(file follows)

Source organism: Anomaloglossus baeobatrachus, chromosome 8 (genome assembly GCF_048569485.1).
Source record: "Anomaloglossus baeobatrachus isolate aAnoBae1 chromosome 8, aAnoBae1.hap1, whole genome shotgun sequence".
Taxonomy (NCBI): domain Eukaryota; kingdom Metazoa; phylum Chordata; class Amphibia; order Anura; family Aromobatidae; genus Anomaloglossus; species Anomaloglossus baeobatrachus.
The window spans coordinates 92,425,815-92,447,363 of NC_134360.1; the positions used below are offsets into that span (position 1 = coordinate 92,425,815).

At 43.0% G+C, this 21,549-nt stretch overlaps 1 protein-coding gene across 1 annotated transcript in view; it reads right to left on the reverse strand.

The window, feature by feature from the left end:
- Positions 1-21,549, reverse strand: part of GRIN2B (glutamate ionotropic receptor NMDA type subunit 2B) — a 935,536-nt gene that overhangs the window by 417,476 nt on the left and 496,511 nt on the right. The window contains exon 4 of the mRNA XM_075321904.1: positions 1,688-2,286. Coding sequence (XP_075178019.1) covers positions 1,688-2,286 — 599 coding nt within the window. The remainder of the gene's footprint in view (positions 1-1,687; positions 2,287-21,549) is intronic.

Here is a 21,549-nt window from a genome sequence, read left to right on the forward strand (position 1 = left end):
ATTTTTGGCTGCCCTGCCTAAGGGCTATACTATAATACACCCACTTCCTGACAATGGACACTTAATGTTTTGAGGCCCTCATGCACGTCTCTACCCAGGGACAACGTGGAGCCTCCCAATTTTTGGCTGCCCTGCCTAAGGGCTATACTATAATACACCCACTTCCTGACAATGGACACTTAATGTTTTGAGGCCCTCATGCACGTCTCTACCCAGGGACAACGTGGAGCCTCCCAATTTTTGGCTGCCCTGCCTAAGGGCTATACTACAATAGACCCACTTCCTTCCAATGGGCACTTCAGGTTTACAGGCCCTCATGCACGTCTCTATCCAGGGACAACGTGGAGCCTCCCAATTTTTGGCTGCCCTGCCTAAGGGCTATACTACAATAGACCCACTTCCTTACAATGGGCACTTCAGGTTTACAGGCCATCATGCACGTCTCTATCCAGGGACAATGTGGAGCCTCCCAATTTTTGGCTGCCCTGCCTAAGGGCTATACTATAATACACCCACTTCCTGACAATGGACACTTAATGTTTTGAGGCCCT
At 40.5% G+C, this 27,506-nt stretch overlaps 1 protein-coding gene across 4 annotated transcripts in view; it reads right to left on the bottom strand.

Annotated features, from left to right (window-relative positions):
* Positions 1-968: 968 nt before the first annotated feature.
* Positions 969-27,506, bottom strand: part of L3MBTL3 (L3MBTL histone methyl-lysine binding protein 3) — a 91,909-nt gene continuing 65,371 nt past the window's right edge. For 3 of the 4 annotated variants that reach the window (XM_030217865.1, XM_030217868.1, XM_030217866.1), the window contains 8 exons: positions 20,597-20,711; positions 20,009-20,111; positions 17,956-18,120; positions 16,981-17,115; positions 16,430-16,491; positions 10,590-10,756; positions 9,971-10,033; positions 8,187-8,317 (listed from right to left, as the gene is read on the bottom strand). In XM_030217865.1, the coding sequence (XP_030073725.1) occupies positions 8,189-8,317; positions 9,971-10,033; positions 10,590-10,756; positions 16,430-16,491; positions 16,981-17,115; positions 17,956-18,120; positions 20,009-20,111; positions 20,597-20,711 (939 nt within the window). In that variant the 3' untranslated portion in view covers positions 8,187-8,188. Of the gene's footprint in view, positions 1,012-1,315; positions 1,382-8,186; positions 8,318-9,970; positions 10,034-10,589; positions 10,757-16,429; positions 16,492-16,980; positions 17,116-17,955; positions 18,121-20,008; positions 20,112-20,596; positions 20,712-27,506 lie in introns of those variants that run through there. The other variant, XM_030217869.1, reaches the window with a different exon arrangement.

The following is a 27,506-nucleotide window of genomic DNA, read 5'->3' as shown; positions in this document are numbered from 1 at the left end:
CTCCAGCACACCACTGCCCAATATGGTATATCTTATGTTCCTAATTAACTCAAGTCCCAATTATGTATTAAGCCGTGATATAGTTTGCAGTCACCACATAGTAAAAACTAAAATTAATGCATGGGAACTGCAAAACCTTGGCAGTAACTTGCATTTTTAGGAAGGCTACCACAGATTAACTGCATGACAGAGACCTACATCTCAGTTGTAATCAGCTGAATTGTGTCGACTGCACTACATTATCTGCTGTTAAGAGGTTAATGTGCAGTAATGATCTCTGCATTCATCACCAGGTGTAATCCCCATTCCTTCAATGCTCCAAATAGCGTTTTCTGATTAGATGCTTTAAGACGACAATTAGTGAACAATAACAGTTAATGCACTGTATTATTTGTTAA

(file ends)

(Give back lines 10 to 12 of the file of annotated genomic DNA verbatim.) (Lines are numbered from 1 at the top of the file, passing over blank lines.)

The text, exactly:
At 40.5% G+C, this 27,506-nt stretch overlaps 1 protein-coding gene across 4 annotated transcripts in view; it reads right to left on the bottom strand.

Annotated features, from left to right (window-relative positions):
* Positions 1-968: 968 nt before the first annotated feature.